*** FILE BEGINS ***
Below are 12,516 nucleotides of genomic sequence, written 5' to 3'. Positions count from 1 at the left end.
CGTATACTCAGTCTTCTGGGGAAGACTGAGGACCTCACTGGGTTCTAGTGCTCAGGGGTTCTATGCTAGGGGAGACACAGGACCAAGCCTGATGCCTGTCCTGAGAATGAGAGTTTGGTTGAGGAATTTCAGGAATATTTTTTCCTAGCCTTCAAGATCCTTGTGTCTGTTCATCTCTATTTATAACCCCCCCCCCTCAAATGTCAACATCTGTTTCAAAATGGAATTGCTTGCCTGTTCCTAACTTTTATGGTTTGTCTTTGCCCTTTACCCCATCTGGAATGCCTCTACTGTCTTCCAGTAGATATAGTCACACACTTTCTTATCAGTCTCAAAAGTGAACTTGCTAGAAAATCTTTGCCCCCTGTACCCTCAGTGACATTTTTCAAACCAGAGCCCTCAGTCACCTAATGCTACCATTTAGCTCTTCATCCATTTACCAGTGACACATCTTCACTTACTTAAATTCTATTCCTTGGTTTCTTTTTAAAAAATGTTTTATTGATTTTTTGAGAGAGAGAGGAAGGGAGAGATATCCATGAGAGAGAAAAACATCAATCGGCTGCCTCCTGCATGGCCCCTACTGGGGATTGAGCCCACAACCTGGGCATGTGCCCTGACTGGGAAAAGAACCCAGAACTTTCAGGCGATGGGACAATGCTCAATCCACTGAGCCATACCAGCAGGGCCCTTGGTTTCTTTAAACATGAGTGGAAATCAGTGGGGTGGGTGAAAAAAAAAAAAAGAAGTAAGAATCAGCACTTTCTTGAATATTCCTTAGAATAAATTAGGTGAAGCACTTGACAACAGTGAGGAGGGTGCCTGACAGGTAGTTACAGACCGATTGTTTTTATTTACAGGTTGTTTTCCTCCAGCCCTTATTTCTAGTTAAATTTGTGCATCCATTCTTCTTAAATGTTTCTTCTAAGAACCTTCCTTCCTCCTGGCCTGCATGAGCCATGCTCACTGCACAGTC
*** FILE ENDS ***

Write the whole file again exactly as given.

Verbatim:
Below are 12,516 nucleotides of genomic sequence, written 5' to 3'. Positions count from 1 at the left end.
CGTATACTCAGTCTTCTGGGGAAGACTGAGGACCTCACTGGGTTCTAGTGCTCAGGGGTTCTATGCTAGGGGAGACACAGGACCAAGCCTGATGCCTGTCCTGAGAATGAGAGTTTGGTTGAGGAATTTCAGGAATATTTTTTCCTAGCCTTCAAGATCCTTGTGTCTGTTCATCTCTATTTATAACCCCCCCCCCTCAAATGTCAACATCTGTTTCAAAATGGAATTGCTTGCCTGTTCCTAACTTTTATGGTTTGTCTTTGCCCTTTACCCCATCTGGAATGCCTCTACTGTCTTCCAGTAGATATAGTCACACACTTTCTTATCAGTCTCAAAAGTGAACTTGCTAGAAAATCTTTGCCCCCTGTACCCTCAGTGACATTTTTCAAACCAGAGCCCTCAGTCACCTAATGCTACCATTTAGCTCTTCATCCATTTACCAGTGACACATCTTCACTTACTTAAATTCTATTCCTTGGTTTCTTTTTAAAAAATGTTTTATTGATTTTTTGAGAGAGAGAGGAAGGGAGAGATATCCATGAGAGAGAAAAACATCAATCGGCTGCCTCCTGCATGGCCCCTACTGGGGATTGAGCCCACAACCTGGGCATGTGCCCTGACTGGGAAAAGAACCCAGAACTTTCAGGCGATGGGACAATGCTCAATCCACTGAGCCATACCAGCAGGGCCCTTGGTTTCTTTAAACATGAGTGGAAATCAGTGGGGTGGGTGAAAAAAAAAAAAAGAAGTAAGAATCAGCACTTTCTTGAATATTCCTTAGAATAAATTAGGTGAAGCACTTGACAACAGTGAGGAGGGTGCCTGACAGGTAGTTACAGACCGATTGTTTTTATTTACAGGTTGTTTTCCTCCAGCCCTTATTTCTAGTTAAATTTGTGCATCCATTCTTCTTAAATGTTTCTTCTAAGAACCTTCCTTCCTCCTGGCCTGCATGAGCCATGCTCACTGCACAGTC